Misophonia Trigger Sounds

Here are some of the sounds/noises that can trigger a misophonia episode.

They may vary slightly from person to person (a trigger for one person might not be for another).

 

  • Lip smacking
  • Loudly shuffling papers or erratically turning pages
  • People reading newspapers
  • Chewing
  • Crunching on an apple
  • Something dropping on the floor suddenly (like cutlery or a remote control)
  • The sound of a ring pull being pulled on a soft drink can
  • The sound of someone licking their fingers
  • Rustling of crisp packets or anything made of plastic
  • Heels clacking on floor
  • Irregular breathing (such as certain sighs or sharp intakes of breath)
  • Coughing
  • Cutlery being banged or scraped on a plate

62 Comments

  1. Ashley Nikki

    Lord have mercy… i could make you a list prob 10 -pages long of trigger sounds.
    just the clicking of my fingers on the keyboard is bothersome. I hate when my phone rings, so I put it on do not distrurb, I do not like it vibrating either, so Its completely silent, I tell people to text me and I will call them. I am very sensitive to light as well. I do not like the sound of balloons blowing up, the sound of doors opening and closing, like at grocery stores that is a nightmare for me, the sound of the registers is awful, clocks ticking, horns honking, sirens, clicking of pens, sneezing, i feel like the worst mom ever when my kids are sick and up coughing at night because i just want to pull my own hair out. My kids make so many sounds with there mouths im not even sure how to discribe them. I have learned over time how to function in life. somewhat. I also do have OCD and PTSD, so much FUN. I am a double major in college currently, foreign language and criminal justice and will then be doing international studies. It is a challenge at times. I am trying to work on this, but it is hard. I wear an LG bluetooth headset at all times when out, I literally put on music when i am bothered by sound, I tell my kids I will not be able to hear them, and If they need me to tap me. at school I am allowed to wear my headphones as well, and use a quiet testing area if needed. The headphones have saved my life. I did once leave phone without them, I was at school, was panicking and after my first class, I left and went to the store and just bought a new pair. I have had to walk out of classes due to students tapping desks, or teachers playing videos to loudly. I have taken batteries out of clocks at school (dont worry I informed the administration the other day to go pop the batteries back in, in the rooms i popped them out.) the ticking was making me MAD. like insane. LOL.. how fun.. NOT. Do you know how many people suffer from this? I have never met anyone like me ever. People think im crazy. I hate fireworks too. 🙁 i like to look at them though from like my window or on you tube videos. Chuck e cheese sucks too. Ive gotten better over time, I have taken my kids to chuck e cheese now that they are a little older and can play on their own and be responsibile, and taken them to firework shows, and church halloween events, and the etc… its still very overwhelming, I just have to make sure my phone is charged and my headset is charged. 🙁 i would love to hear back from you and maybe get in contact with someone or other who have this “phobia” or whatever it is…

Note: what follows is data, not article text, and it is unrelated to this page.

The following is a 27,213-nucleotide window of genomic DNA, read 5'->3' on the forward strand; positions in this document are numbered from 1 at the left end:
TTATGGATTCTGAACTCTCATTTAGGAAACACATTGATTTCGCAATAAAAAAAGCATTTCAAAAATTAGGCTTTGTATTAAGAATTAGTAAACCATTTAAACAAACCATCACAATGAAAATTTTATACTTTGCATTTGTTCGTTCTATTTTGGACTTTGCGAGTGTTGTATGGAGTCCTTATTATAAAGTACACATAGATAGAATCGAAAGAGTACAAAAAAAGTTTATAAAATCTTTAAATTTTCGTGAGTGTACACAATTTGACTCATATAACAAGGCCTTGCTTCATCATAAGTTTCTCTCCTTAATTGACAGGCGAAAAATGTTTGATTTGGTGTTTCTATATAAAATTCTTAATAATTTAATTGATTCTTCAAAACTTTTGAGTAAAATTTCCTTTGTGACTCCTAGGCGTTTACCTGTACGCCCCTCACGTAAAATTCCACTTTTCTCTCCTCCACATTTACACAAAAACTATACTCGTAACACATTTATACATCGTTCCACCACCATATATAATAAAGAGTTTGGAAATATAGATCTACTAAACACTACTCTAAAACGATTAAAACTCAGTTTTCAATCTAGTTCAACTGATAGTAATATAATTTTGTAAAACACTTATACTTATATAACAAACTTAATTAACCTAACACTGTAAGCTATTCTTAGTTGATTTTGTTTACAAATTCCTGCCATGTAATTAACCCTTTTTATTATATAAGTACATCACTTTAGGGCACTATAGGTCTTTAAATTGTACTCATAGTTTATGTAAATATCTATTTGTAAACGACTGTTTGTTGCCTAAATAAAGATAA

Reply
    • Anonymous

      That sounds rough. My misophonia is a bit more toned down than that, with only a few trigger sounds. Hope yours gets better.

      Reply
    • Yasmin

      I too am like this the sounds on the streets motorbikes ambulances people talking loudly
      Or phone ringing
      Water from a tap etc
      I m about to go crazy

      Reply
    • Bob

      I am 78 and have had noise problems all my life. Havnt got too long to go now for a bit of peace and quiet. Dogs barking, loud motor bikes, noisy cars, supermarket music, screaming kids, mowers, honking, yelling, loud commercials on tv, any sharp noise, clanging, planes and people biting into apples. And thats just a few! But i really love easy to listen to music. Still i am greatful for my life and try not to let people know my discomfort as it is my problem not theirs. Just hang in the best you can.

      Reply
    • Judy

      I know I truly have a severe case of both the misophonia and the miksonisia! I’ve wondered for years why I have so many mixed emotions over a lot of the noises!
      My mother when she talks traces everything in front of her with her hands
      at that
      point I’m nauseated and sends me to a
      panic attacks wanting to flee the scene. I just want people to stop making noise and movement! Loud TVs make me emotionally upset. I get upset with my self for being unable to tolerate these things. It comes with great relief to know that I actually have a condition and that I’m not just being rude and mean as some people say because I can’t stand the sounds or the movements. I just wish there was help for any of us that suffer with this.

      Reply
    • PaulaT